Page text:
Mona Lisa and the Blood Moon, 2022.
Written and Directed by Ana Lily Amirpour.
Starring Jeon Jong-seo, Kate Hudson, Ed Skrein, Evan Whitten, Craig Robinson, Tiffany Black, Lauren Bowles, Serene Lee, Cory Roberts, Peggy Gou, Kyler Porche, Michael Carollo, Anthony Reynolds, Jennifer Vo, Altonio Jackson, Donna Duplantier, Rosha Washington, and Armando Leduc.
A woman with unusual powers escapes from a psychological asylum and tries to make it on her personal in New Orleans.
Par for the course with writer/director Ana Lily Amirpour (A Girl Walks Home Alone At Night and The Bad Batch), Mona Lisa and the Blood Moon lives and dies off a hypnotic wavelength that’s increasingly bizarre.
Take the opening sequence, which sees unnamed asylum affected person Jeon Jong-seo’s Mona Lisa Lee comparatively relaxed in her straitjacket, with Pawel Pogorzelski’s images casually zooming in as she gracefully tries to maneuver herself out of the restraints, all while the trancelike rating from Daniele Luppi picks up. Soon after, a nurse (Lauren Bowles) enters the padded cell to clip some toenails, succumbing to hypnosis and aiding Mona Lisa Lee’s escape.
If you’re wondering why Mona Lisa Lee didn’t do this years ago or demand solutions relating to her supernatural skills, then Mona Lisa and the Blood Moon is not for you, and that’s also a narrow-sighted engagement with films as an artwork kind. What issues is that she’s a free fish out of the water, experiencing most of what life has to supply for the first time, with all the nice and dangerous that comes with this seedy, neon-soaked underbelly of New Orleans.
Initial encounters contain a group offering up some sneakers and a heavily tattooed hoodlum who goes by the nickname Fuzz (an unrecognizable Ed Skrein) and comes across entitled to share a kiss with Mona Lisa Lee as a result of he bought her some cheese puffs (which appear to be her favourite snack) on the convenience retailer (one of Ana Lily Amirpour’s strengths as a filmmaker continues to be the random specificity of her characters inside the surreal worlds they inhabit).
None of these characters present signs of discomfort or worry at her wandering round in asylum attire, providing her a change of garments. And she has the higher hand each time someone upsets her, thanks to her hypnosis powers. Case in point, Craig Robinson’s police officer Harold (a terrific efficiency that blends his comedic touch with fright and curiosity) is mind-controlled into taking pictures himself within the leg when his pursuit brings him face-to-face with Mona Lisa Lee.
The night time then takes Mona Lisa Lee to a burger joint where she witnesses Kate Hudson’s erotic dancer Bonnie disrespected and bodily assaulted by a lady assuming the scantily clad off-duty patron was eye-flirting along with her boyfriend. After coming to the woman’s protection, Mona Lisa Lee is taken to the strip membership, the place Bonnie realizes she will be in a position to convince her new pal to brain-melt chauvinistic cheap-ass tippers into emptying their pockets. Screwing over the patriarchy is a noble trigger, however from there, Mona Lisa Lee turns into exploited by helping Bonnie in robbing strangers at ATMs in broad daylight, which only further puts officer Harold on the trail.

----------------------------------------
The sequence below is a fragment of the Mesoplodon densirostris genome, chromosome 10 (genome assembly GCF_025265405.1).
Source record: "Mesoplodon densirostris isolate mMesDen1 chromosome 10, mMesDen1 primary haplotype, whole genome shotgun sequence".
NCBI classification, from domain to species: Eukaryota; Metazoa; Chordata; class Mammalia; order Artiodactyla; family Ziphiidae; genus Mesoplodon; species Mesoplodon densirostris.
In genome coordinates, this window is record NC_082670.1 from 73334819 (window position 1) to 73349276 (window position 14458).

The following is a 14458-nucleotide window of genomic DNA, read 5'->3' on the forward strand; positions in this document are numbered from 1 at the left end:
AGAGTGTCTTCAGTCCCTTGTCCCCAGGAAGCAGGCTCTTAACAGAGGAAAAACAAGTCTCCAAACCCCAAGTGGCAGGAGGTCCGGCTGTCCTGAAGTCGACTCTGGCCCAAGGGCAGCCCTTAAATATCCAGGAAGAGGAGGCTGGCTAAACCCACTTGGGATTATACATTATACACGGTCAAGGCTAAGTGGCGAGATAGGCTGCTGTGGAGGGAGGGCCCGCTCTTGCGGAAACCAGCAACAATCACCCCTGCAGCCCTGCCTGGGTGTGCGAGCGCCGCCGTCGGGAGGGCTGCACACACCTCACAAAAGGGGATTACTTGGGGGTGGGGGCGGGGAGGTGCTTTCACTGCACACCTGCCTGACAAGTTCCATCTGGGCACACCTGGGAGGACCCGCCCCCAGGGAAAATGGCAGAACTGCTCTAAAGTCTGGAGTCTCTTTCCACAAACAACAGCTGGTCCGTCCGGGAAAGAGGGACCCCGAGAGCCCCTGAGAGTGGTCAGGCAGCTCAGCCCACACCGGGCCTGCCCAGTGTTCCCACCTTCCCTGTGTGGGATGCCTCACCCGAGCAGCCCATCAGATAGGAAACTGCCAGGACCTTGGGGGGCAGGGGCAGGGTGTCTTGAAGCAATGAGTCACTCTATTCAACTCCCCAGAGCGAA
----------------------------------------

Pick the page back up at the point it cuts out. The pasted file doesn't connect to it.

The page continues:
Perhaps it’s a commentary on how many Americans will, sadly, solid aside their racism after they have something to gain as a friend (not that Bonnie’s character is outwardly racist, however more in order that it’s exhausting to disregard the racial makeup of the dynamic). Bonnie can be a struggling single mom with a 10-year-old son (Evan Whitten) who privately confesses that his mom resents his existence and berates him for being the explanation she can’t absolutely take pleasure in life and achieve her goals. Nevertheless, he warns Mona Lisa Lee that she is being taken benefit of.
Considering these characters, particularly Bonnie, operate in moral shades of gray, Mona Lisa and the Blood Moon has the pleasant capability to elicit disappointment in some characters one minute and empathy for them a quantity of moments later. Such a thing is of course baked into a story where gender politics and the patriarchy are on full show (for all the errors Bonnie makes, she, and no woman on the planet, deserves some of what comes her way). A good chunk of the emotional core is also about Bonnie coming to the conclusion that she is a cruel mother and will stand to make a few life adjustments.
However, the longer this example is stretched out, the more it makes Mona Lisa Lee take a backseat in what is meant to be her story (doubly irritating considering Jeon Jong-seo’s commanding display screen presence). It’s also unlike Ana Lily Amirpour to settle into such simple storytelling, which sucks away from the arrestingly bizarre vibes in the early going. Her character arc boils right down to studying the fundamentals about life and evading authorities.
At a certain point, Mona Lisa and the Blood Moon stops having enjoyable with its premise, meanders, and then fizzles out (even the hypnosis facet fades away). The blunt themes are worthy dialog starters, and the film remains to be unusual enough to advocate, but by the tip, all one of the best components might as well be sacrificed to the blood moon itself.
Flickering Myth Rating – Film: ★ ★ ★ / Movie: ★ ★ ★
Robert Kojder is a member of the Chicago Film Critics Association and the Critics Choice Association. He can be the Flickering Myth Reviews Editor. Check here for new evaluations, follow my Twitter or Letterboxd, or e-mail me at [email protected]